Take the 2-minute tour ×
Stack Overflow is a question and answer site for professional and enthusiast programmers. It's 100% free, no registration required.

I need to create an event listener. I'm a novice so be kind :)

Basically I am on page1.php (php file); I want inside a loop to go check page2.xml (xml file) for some information which should be received at some point. Either check it all the time, or wait and every 5 minutes or so to see if some information has been received there. Either of them work for me.

If no info has been received after a few minutes, then I want to run again the loop (until it is received), otherwise, move forward and do something with my newly received information. This part I have no problem with, just the event listener itself. I couldn't find the function I should be using anywhere. :( I only need to check and retrieve the content of the xml file every so often.

I am not so sure how I should go about this if there isn't just a function which does this, but I couldn't find much when I searched for "event listener php".

Any help would be appreciated: reference to tutorials/sample code/even just telling me what keywords I should be looking for or what I need to learn first in order to do this.

Thanks!

share|improve this question
    
How is this file being updated? Is it on your server and some other script is updating it, or are you pulling it from some other server? Are you talking about a long-running PHP script on the server or about polling from a website/client? –  deceze Dec 22 '11 at 1:22
    
This xml file is being updated by an external server, but it is located on my server - the same one as the php file. –  Lucy Weatherford Dec 22 '11 at 1:36
    
I am not sure what is "long-running php script" or "polling" or what is the difference between them. This is basically an external API which updates my xml file. My php script should run until it receives this information and does something with it, and then it can stop. Also, this doesn't have to give an output on the website (though it could). This can just be in a php page which was triggered by a form and is now running on its own (if that is even possible) –  Lucy Weatherford Dec 22 '11 at 1:39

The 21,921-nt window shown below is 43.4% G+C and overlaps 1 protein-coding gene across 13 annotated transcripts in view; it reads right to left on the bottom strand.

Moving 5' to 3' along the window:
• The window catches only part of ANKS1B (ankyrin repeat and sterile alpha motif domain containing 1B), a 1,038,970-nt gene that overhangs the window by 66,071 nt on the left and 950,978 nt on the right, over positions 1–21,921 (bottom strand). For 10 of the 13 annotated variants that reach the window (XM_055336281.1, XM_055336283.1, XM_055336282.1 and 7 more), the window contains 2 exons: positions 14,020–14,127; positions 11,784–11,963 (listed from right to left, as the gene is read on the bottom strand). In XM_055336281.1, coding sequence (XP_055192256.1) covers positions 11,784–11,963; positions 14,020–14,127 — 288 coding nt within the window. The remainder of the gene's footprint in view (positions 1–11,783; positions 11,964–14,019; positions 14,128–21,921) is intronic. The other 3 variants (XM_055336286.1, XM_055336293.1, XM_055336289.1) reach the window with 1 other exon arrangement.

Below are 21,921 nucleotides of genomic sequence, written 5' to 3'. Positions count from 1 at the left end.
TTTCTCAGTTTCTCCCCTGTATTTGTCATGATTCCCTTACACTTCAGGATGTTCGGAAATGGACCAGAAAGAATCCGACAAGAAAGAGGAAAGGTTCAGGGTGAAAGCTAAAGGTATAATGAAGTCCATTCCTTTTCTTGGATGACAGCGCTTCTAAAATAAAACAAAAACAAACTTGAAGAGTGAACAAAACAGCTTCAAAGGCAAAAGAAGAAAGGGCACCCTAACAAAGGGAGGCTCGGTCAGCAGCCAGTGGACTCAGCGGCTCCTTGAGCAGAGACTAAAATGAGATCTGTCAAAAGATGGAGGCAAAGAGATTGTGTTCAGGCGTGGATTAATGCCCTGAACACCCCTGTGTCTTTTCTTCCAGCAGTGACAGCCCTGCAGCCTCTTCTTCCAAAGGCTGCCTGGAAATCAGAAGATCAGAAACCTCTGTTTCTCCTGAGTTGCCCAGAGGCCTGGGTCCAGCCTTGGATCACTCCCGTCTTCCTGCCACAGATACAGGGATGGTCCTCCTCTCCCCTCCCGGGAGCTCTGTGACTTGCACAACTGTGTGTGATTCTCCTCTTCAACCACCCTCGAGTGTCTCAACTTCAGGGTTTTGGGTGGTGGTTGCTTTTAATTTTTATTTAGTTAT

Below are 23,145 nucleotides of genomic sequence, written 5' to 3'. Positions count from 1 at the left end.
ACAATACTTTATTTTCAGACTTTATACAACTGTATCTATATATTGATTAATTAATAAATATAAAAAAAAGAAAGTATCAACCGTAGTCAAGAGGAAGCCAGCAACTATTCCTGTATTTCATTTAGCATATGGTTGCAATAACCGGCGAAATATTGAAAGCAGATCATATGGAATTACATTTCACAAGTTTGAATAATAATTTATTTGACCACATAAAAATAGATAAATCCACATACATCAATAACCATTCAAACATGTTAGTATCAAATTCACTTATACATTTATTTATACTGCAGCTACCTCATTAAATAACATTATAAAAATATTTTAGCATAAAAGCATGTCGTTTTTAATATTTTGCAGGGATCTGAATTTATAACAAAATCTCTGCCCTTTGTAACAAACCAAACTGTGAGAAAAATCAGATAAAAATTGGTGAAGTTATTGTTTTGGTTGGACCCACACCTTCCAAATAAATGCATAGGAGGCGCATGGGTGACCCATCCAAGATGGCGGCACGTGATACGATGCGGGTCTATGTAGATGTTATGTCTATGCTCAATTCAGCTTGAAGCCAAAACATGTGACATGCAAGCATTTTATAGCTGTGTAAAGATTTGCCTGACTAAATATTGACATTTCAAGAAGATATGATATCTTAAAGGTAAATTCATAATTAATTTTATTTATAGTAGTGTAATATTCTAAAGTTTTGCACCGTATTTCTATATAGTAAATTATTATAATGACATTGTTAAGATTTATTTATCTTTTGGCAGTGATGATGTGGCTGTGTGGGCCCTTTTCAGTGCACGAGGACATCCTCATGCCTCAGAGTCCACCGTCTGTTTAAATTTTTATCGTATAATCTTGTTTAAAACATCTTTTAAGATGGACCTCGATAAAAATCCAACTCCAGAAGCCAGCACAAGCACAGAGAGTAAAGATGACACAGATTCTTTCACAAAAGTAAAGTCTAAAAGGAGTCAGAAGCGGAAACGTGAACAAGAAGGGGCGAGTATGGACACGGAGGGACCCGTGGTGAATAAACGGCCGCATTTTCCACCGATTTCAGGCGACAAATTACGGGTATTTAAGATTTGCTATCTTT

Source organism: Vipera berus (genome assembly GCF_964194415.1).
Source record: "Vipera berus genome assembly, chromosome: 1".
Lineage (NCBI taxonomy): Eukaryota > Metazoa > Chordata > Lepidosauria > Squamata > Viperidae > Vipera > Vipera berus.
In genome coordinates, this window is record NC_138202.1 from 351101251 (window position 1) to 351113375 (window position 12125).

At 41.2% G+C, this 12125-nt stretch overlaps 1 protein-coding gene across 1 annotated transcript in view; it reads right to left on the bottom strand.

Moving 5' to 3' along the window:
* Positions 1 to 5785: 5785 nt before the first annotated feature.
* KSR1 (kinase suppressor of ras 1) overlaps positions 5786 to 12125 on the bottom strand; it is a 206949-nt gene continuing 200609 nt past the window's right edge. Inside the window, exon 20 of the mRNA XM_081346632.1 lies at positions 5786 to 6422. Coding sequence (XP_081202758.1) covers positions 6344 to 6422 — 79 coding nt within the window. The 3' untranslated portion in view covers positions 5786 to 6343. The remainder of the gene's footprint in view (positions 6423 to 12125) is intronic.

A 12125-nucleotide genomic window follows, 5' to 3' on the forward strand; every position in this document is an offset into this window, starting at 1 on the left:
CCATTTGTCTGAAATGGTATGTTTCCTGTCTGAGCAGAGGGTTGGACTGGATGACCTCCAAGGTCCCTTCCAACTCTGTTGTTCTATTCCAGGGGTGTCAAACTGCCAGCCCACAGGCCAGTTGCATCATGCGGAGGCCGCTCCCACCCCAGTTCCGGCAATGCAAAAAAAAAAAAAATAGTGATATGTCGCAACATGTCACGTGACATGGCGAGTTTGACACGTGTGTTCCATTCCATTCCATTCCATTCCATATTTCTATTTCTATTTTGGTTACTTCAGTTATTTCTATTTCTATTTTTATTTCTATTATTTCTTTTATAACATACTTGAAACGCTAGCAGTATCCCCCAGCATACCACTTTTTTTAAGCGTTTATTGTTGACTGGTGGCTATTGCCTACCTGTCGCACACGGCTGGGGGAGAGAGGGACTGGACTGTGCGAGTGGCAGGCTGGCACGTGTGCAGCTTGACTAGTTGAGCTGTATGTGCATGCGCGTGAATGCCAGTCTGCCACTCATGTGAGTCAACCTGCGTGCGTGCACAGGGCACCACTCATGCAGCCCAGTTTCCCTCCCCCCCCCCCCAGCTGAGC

a better description of what exactly you are trying to accomplish may be useful. chances are there may be a much easier way to accomplish the same result without the need of all the things that you are describing. –  dqhendricks Dec 22 '11 at 2:03
    
Okay good idea. I am using twilio api. I send an sms in the php page. Now if there is an sms reply it arrives at the xml page. But I want to use the reply in my original php loop.. thanks! –  Lucy Weatherford Dec 22 '11 at 2:10
show 6 more comments

3 Answers

Well, first you should understand the terminology you're using. PHP is not an event-driven language, it is a request-driven language. A request comes into the web-server, PHP parses it and a response is sent back to the requester. At no point are there events triggered that you can process or handle. You can implement your own "event system" but ultimately this is much more work than what your use-case entails.

Your best bet is likely utilizing AJAX and continuously making requests to your PHP script until you return the data that you are looking for. Ultimately you will need to learn about the XMLHttpRequest JavaScript object. After you understand how to make asynchronous requests utilizing JavaScript you can look at the setInterval() method for how to repeatedly make a request.